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Cadillac’s 640 HP CTS-V super sedan will be fed more power to stay ahead of the curve

2016-cadillac-cts-v front angle
2016 Cadillac CTS-V Image used with permission by copyright holder
One of the most monstrous sedans ever spawned will reportedly grow even more vicious.

Cadillac’s 2016 CTS-V packs 640 horsepower and 630 pound-feet of torque in an agile, four-door package, but sources at the American luxury automaker say it’s not enough. With each new generation, the CTS-V becomes more powerful, outclassing its rivals from German and Japan by a healthy margin.

Presently, the 2016 CTS-V makes 80 more hp than the standard BMW M5 (560 hp) and 83 more hp than the base-spec Mercedes-Benz E63 AMG (557 hp), but apparently, Cadillac is concerned that the next generations of each of these vehicles will come too close to the CTS-V’s performance.

A source uncovered via Automobile Magazine states that, “The Cold War continues; I don’t know where it stops, but it’s not at 640 hp, that’s for sure.”

While the CTS-V’s 6.2-liter supercharged V8 from the Corvette Z06 has plenty of punch, redesigned versions of the 5 Series and E-Class are scheduled for 2017, with M and AMG versions due soon after. That gives Cadillac enough time to re-tune the CTS-V for added power, and thanks to GM’s superb magnetic ride control and chassis design, extra grunt will be well managed. Other top notch hardware on the CTS-V include massive Brembo brakes, an electronic limited-slip differential, a carbon fiber hood, and Michelin Pilot Super Sport tires.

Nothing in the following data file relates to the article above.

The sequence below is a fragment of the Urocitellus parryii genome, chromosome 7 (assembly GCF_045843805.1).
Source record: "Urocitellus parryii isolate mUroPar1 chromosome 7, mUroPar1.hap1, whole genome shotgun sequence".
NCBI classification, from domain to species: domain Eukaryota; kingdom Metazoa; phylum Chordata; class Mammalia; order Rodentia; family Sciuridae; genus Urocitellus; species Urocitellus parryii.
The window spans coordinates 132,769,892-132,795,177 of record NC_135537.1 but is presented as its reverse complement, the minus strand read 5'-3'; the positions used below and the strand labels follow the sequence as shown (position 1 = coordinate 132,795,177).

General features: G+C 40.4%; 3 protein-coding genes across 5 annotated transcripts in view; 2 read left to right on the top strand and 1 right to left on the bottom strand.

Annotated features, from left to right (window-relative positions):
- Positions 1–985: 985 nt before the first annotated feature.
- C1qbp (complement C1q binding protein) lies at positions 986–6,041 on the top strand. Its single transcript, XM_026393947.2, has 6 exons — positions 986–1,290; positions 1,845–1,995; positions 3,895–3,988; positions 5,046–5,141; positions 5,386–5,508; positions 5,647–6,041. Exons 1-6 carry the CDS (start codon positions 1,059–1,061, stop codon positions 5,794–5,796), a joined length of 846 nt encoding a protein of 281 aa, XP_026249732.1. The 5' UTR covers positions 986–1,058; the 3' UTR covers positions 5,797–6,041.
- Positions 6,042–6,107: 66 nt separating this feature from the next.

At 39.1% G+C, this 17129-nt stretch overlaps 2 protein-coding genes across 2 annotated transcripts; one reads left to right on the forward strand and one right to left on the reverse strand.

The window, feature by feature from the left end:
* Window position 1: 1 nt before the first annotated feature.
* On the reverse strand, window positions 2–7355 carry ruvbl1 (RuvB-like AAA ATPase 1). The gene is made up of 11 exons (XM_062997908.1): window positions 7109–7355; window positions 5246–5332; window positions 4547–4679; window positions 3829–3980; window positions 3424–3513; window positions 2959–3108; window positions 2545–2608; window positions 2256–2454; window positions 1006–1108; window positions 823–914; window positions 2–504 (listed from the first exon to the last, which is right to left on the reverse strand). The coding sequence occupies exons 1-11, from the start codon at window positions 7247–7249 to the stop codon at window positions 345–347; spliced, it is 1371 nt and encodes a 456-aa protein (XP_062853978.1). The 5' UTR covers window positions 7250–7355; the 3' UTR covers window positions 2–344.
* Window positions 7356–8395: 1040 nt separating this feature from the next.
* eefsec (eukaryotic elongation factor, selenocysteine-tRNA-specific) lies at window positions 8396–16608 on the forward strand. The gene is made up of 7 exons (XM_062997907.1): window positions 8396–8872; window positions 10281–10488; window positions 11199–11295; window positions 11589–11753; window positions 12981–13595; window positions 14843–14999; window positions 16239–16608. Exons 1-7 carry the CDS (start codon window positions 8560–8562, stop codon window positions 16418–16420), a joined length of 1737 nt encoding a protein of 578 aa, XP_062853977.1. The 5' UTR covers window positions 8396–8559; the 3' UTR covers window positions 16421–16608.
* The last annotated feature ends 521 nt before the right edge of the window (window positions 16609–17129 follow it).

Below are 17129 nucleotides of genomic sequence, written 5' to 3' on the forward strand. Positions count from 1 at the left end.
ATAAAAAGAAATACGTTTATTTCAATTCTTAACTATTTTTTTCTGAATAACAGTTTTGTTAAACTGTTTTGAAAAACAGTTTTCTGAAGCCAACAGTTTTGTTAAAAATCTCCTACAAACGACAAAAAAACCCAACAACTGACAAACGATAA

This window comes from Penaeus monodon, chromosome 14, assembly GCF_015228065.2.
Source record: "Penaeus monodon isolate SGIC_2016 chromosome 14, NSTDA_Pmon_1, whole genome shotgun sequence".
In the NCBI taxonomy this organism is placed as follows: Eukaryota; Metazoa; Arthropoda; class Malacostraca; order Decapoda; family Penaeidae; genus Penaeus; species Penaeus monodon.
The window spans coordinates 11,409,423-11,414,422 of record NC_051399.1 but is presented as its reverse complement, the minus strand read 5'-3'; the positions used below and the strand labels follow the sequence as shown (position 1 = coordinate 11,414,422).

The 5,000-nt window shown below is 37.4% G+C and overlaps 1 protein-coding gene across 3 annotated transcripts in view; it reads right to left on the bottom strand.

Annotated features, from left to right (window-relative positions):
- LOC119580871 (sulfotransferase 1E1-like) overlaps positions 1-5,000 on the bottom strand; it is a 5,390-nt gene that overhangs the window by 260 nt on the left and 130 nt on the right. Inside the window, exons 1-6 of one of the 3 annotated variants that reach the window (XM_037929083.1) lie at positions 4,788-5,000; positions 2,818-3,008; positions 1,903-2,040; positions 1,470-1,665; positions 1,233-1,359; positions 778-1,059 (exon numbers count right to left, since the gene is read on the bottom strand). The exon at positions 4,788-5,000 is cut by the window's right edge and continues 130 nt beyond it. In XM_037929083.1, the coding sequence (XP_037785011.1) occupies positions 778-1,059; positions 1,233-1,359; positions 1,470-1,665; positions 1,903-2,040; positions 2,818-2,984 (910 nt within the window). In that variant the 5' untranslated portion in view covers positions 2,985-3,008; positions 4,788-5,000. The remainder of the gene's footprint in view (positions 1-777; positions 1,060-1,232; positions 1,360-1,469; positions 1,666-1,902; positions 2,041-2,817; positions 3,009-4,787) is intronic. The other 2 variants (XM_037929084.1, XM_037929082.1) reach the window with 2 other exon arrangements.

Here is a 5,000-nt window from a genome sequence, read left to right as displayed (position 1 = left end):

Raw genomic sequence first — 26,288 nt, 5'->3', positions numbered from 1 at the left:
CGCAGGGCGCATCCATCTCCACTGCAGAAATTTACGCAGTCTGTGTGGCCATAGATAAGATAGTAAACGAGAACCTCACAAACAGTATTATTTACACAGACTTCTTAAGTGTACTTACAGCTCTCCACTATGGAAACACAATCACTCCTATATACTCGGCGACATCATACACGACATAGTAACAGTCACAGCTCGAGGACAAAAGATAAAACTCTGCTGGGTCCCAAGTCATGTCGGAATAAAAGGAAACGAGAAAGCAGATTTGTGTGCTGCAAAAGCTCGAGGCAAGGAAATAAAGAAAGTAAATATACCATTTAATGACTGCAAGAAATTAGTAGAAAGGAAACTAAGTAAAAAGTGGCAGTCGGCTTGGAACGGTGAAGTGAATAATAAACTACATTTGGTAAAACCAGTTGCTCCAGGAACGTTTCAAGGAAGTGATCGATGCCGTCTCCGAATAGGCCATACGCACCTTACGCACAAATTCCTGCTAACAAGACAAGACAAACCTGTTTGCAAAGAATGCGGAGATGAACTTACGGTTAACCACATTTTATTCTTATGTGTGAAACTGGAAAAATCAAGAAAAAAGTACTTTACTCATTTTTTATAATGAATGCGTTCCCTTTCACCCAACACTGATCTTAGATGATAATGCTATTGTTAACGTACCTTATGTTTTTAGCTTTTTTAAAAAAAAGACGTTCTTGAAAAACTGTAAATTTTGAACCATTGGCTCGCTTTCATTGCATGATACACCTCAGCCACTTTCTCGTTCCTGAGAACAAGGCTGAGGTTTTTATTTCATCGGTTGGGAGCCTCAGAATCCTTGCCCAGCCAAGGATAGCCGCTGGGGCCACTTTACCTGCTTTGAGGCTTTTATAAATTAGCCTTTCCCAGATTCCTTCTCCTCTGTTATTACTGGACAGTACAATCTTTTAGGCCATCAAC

It stands to reason that as the ATS-V and CTS-V vehicles continue to pioneer new levels of performance, Cadillac will be able to further distance itself from its long-standing stigma as an elderly driver’s choice. We already know the new CTS-V and ATS-V can hold their own, and in some cases outclass German and Japanese performance models on road and track, but Cadillac still has a long journey ahead of it to prove it belongs with the performance luxury elite.

It’s not all about power either, as the move of Cadillac’s headquarters to New York City shows: styling will play a major role in the brand’s reinvention.

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